BCG accepts public sector and NGO employees for secondment

17 October 2018

The Boston Consulting Group has taken on public sector and non-for-profit organisation employees for an in-house secondment lasting from three to six months. The announcement of cross sector cooperation has drawn criticism from the national Labor Party and the Community and Public Sector Union, reigniting the debate surrounding consultants working in the Australian public sector.

The announcement was made by The Boston Consulting Group’s new Managing Partner Anthony Roediger. Roediger, who took the reins at the strategy consulting firm at the beginning of the month, said that the secondments would increase the level of cooperation and learning between sectors.

The consulting firm accepted three professionals into its offices across Australia, which include Perth, Sydney, Melbourne and Canberra. “Over time we have had three people do secondments into BCG: two from Indigenous not-for-profit organisations, and one from a state government under a program organised by the Business Council of Australia,” Roediger said.

“The public servant typically works on projects with other clients and not back with their government,” he added, referencing the firm’s prior experiences bringing in public servants. “They have often worked on projects before but often in government there are usually several projects running at once and it's alongside their day job, whereas in consulting, the project is your day job. And they're working with different people with different skill sets; they might be working in a new industry for them.”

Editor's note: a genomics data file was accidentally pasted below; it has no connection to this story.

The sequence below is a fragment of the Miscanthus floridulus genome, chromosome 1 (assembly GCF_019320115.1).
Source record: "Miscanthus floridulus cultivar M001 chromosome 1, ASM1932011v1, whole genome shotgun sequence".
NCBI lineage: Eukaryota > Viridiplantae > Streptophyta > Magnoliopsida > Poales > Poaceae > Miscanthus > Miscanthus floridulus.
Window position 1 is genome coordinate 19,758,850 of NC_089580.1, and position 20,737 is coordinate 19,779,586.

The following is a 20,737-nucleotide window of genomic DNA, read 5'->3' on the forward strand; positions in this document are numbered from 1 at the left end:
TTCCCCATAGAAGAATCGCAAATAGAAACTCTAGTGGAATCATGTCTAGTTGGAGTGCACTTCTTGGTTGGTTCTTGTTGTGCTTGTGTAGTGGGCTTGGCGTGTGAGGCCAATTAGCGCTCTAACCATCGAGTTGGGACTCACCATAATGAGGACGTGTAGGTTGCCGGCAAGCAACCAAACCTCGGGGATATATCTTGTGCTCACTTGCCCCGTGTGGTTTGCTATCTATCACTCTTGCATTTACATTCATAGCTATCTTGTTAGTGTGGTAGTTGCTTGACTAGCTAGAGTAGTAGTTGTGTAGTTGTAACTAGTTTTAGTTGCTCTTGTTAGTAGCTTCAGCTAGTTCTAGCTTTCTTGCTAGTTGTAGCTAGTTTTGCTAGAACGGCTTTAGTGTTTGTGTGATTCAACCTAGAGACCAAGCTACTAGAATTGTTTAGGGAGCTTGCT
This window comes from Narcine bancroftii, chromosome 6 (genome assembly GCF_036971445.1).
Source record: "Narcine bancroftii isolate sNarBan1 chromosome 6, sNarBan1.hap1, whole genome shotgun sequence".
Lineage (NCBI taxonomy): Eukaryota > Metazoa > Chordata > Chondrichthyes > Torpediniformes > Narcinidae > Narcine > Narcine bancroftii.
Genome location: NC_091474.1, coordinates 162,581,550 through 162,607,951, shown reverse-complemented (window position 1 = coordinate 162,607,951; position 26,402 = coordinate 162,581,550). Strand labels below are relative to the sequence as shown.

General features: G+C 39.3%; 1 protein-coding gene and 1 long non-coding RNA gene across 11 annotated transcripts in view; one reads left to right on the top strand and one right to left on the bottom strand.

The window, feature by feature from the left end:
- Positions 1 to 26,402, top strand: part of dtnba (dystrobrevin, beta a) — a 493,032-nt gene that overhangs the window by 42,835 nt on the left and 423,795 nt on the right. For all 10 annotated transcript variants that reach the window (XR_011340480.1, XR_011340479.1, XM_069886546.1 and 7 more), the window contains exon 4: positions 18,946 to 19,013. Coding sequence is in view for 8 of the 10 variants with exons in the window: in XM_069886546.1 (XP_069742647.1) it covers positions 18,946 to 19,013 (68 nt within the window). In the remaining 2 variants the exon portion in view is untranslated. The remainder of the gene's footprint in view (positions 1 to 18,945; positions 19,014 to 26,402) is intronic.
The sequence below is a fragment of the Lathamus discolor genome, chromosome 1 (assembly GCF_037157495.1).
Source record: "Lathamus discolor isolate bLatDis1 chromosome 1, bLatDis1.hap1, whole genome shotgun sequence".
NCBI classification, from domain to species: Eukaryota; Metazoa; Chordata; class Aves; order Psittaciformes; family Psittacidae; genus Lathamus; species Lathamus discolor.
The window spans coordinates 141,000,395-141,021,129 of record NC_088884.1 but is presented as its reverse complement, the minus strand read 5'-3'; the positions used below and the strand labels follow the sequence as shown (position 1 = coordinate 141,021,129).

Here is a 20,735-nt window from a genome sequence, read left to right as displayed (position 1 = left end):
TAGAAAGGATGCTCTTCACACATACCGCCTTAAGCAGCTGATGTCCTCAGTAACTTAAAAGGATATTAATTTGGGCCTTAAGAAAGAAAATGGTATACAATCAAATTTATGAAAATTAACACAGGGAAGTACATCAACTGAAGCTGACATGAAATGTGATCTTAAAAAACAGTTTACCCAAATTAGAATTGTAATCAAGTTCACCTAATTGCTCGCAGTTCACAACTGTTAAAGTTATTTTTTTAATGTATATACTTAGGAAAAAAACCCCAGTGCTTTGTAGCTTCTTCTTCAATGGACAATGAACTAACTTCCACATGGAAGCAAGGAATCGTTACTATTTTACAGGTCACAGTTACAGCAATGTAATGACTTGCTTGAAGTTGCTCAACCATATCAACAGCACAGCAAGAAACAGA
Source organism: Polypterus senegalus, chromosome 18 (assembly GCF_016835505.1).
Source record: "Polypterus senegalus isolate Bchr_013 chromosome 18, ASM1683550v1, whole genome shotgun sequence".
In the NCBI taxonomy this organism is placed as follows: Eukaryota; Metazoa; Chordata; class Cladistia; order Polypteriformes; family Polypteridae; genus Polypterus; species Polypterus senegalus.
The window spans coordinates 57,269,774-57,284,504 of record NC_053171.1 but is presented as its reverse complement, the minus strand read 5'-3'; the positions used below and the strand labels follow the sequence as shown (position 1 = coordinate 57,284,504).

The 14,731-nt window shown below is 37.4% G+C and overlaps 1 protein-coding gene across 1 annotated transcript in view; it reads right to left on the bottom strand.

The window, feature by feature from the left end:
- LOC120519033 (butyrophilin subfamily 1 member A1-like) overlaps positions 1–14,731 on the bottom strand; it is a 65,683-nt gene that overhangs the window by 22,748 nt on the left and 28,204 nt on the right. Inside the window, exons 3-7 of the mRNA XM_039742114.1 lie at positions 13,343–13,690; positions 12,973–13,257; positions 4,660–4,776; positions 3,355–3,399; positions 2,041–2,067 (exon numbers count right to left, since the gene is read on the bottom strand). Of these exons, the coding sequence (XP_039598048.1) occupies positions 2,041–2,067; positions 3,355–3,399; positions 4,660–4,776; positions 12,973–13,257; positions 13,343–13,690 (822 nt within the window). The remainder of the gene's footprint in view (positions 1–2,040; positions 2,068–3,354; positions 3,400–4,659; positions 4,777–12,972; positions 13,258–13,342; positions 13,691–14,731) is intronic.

As a part of the secondment, the three would join multiple project teams and focus on learning multiple skills which would then be adaptable in their own positions. Getting thrown into new situations is part and parcel of the lifestyle of a consultant and one which bring with it a valuable skillset. “There's lots of new experiences that they get from that which allows them to gain new skills, such as client service, which is our business,” he said.BCG accepts public sector and NGO employees for secondment

The new Managing Partner has been with the firm for over ten years and has a long history working with the public sector. Before he accepted the job as Managing Partner for Australia and New Zealand, Roediger ran BCG’s Asia Pacific Public Sector practice. “My career at BCG has been roughly 50 per cent working with private sector clients, largely in my early days at the firm, and the other half of the time working with pubic sector clients,” he said. 

Whilst Roediger said the firm is “open to hearing proposals from the Commonwealth government, alongside other organisations” about secondments within the firm, he touched on the controversy surrounding the scheme. However, he believes that concerns over conflicts of interest – particularly in the midst of the ongoing public/private sector debate for public work – were mitigated and easily managed when clear rules were set beforehand.

“Like any secondment arrangement, there have to be clear expectations, there has to be a framework for how it is set up. Whoever the person is, there's probably some things that they shouldn't work on. So you have to decide all that and do that upfront," he said.